Hall, David D.
Worlds of Wonder, Days of Judgment (1990)
This book tells an extraordinary story of the people of early New England and their spiritual lives. It is about ordinary people--farmers, housewives, artisans, merchants, sailors, aspiring scholars--struggling to make sense of their time and place on earth. David Hall describes a world of religious consensus and resistance: a variety of conflicting beliefs and believers ranging from the committed core to outright dissenters. He reveals for the first time the many-layered complexity of colonial religious life, and the importance within it of traditions derived from those of the Old World. We see a religion of the laity that was to merge with the tide of democratic nationalism in the nineteenth century, and that remains with us today as the essence of Protestant America.

Hansen, Chadwick
Witchcraft at Salem (1988)
Trial documents and contemporary narratives are used in this discussion of the practice of witchcraft in seventeenth-century New England.

Hill, Frances
A Delusion of Satan: The Full Story of the Salem Witch Trials (1995)
A study of the Salem witch trials applies contemporary psychology to the hysteria of the late 1600s, analyzing the Puritan mind and linking the trials to the "witch hunts" of the twentieth century

Hoffer, Peter Charles
The Devil's Disciples: Makers of the Salem Witchcraft Trials (1996)
Using "a set of conversations--in taverns and courtrooms, at home and work--which took place among suspected witches, accusers, witnesses, and spectators," the author "offers a fresh look at the Salem outbreak based on recent studies of panic rumors, teen hysteria, child abuse, and intrafamily relations."

Hoffer, Peter Charles
The Salem Witchcraft Trials: A Legal History (1997)
In late seventeenth-century New England, the eternal battle between God and Satan was brought into the courtroom. Between January 1692 and May 1693 in Salem, Massachusetts, neighbors turned against neighbors and children against parents with accusations of witchcraft, and nineteen people were hanged for having made pacts with the devil.

Hutton, Ronald
The Witch: A History of Fear, from Ancient Times to the Present (2017)
This book sets the notorious European witch trials in the widest and deepest possible perspective and traces the major historiographical developments of witchcraft. Hutton, a renowned expert on ancient, medieval, and modern paganism and witchcraft beliefs, combines Anglo-American and continental scholarly approaches to examine attitudes on witchcraft and the treatment of suspected witches across the world, including in Africa, the Middle East, South Asia, Australia, and North and South America, and from ancient pagan times to current interpretations. His fresh anthropological and ethnographical approach focuses on cultural inheritance and change while considering shamanism, folk religion, the range of witch trials, and how the fear of witchcraft might be eradicated.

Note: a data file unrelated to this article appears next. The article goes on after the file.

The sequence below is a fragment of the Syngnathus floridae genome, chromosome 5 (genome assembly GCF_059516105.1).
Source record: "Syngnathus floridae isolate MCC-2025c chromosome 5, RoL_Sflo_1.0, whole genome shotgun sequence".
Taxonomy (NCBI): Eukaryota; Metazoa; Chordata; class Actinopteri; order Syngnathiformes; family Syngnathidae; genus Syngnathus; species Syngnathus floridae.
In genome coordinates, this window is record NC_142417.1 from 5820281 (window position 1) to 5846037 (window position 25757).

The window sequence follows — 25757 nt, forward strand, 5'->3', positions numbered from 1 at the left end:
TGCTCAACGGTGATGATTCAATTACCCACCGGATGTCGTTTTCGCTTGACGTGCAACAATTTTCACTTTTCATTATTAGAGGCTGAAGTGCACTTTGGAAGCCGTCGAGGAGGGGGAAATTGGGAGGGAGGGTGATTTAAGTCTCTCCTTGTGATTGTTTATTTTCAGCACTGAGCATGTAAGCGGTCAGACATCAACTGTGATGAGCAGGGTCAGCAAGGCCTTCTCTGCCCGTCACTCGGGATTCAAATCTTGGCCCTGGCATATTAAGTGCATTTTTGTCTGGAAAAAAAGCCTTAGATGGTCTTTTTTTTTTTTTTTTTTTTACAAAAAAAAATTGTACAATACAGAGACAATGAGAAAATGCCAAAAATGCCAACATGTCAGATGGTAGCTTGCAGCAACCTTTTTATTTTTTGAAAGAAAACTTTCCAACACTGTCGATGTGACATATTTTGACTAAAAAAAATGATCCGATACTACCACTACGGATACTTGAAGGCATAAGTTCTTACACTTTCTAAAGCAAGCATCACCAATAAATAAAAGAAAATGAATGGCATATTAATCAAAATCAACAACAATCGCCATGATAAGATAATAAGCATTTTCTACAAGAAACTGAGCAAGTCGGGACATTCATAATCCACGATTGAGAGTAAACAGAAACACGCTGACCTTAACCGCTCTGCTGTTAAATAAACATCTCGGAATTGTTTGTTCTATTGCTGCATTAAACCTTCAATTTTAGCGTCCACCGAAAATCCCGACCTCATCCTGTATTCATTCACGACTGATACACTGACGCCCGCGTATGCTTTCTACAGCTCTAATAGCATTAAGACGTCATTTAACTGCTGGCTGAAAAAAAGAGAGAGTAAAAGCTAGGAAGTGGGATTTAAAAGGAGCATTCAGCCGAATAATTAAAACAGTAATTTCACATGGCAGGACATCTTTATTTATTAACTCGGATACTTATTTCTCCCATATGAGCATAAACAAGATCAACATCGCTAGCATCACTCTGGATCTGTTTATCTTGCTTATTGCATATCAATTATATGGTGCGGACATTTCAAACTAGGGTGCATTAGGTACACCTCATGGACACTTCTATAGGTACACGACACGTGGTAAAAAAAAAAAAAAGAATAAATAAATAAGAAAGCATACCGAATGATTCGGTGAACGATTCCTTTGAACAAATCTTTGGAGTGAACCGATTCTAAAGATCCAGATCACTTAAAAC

Karlsen, Carol F.
The Devil in the Shape of a Woman: Witchcraft in Colonial New England (1998)
Carol F. Karlsen reveals the social construction of witchcraft in seventeenth-century New England and illuminates the larger contours of gender relations in that society.

LaPlante, Eve
Salem Witch Judge: The Life and Repentance of Samuel Sewall (2008)
In Salem Witch Judge, acclaimed biographer Eve LaPlante, Sewall's great-great-great-great-great-great-granddaughter, draws on family lore, her ancestor's personal diaries, and archival documents to open a window onto life in colonial America, painting a portrait of a man traditionally vilified, but who was in fact an innovator and forefather who came to represent the best of the American spirit.

Larner, Christine
Enemies of God: The Witch-Hunt in Scotland (1981)
For many years the European witch craze of the 16th and 17th centuries was considered a subject of almost "bad taste" to study. Then came World War II and a genocide which was the greatest convulsion of evil the world had ever seen. Scholars realized that the witch cult was still with us. This is the story of how a rapidly growing and civilized European nation could turn on itself in a frenzy of violence, and marginalize and kill its own people in a hysteria which became both self-perpetuating and self-justifying; of how otherwise sober and intelligent people could defend this killing, and of how a state could use mass murder as an instrument of state policy.

LeBeau, Bryan F.
The Story of the Salem Witch Trials: "We Walked in Clouds and Could Not See Our Way" (1998)
"A synthesis of the most recent scholarship on the subject, places the trials into the context of the Great European Witch-Hunt, and relates the events of 1692 to witch-hunting throughout seventeenth-century New England"

Mappen, Marc
Witches & Historians: Interpretations of Sale, (2nd Edition) (1980)
A nice selection of essays by many experts on the Salem witchcraft trials.

Mofford, Juliet Haines
Cry "Witch": the Salem Witch Trials, 1692 (1995)
Presents a collection of excerpts from journals, letters, government documents, essays, newspapers, and political cartoons highlighting the events of the Salem witch trials

Mofford, Juliet Haines
The Devil Made Me Do It: Crime and Punishment in Early New England (2012)
Scarlet Letters, wanton dalliances, Sabbath-breaking, and debt: Colonial laws were easily broken and the malefactors who broke them, swiftly punished. How did our ancestors deal with murder and mayhem? Drawing on early court dockets, diaries, sermons, gaolers' records, and other primary sources, Juliet Haines Mofford investigates historical cases from a time when accused felons often pleaded in their own defense: "The Devil made me do it!"

Norton, Mary Beth
In the Devil's Snare: The Salem Witchcraft Crisis of 1692 (2003)
An account of the events at Salem, as they were understood by those who lived through the frenzy. Describing the situation from a seventeenth-century perspective, Norton examines the crucial turning points, the accusers, the confessors, the judges, and the accused, among whom were thirty-eight men. She also demonstrates how the Indian wars on the Maine frontier impacted the people involved with the trials.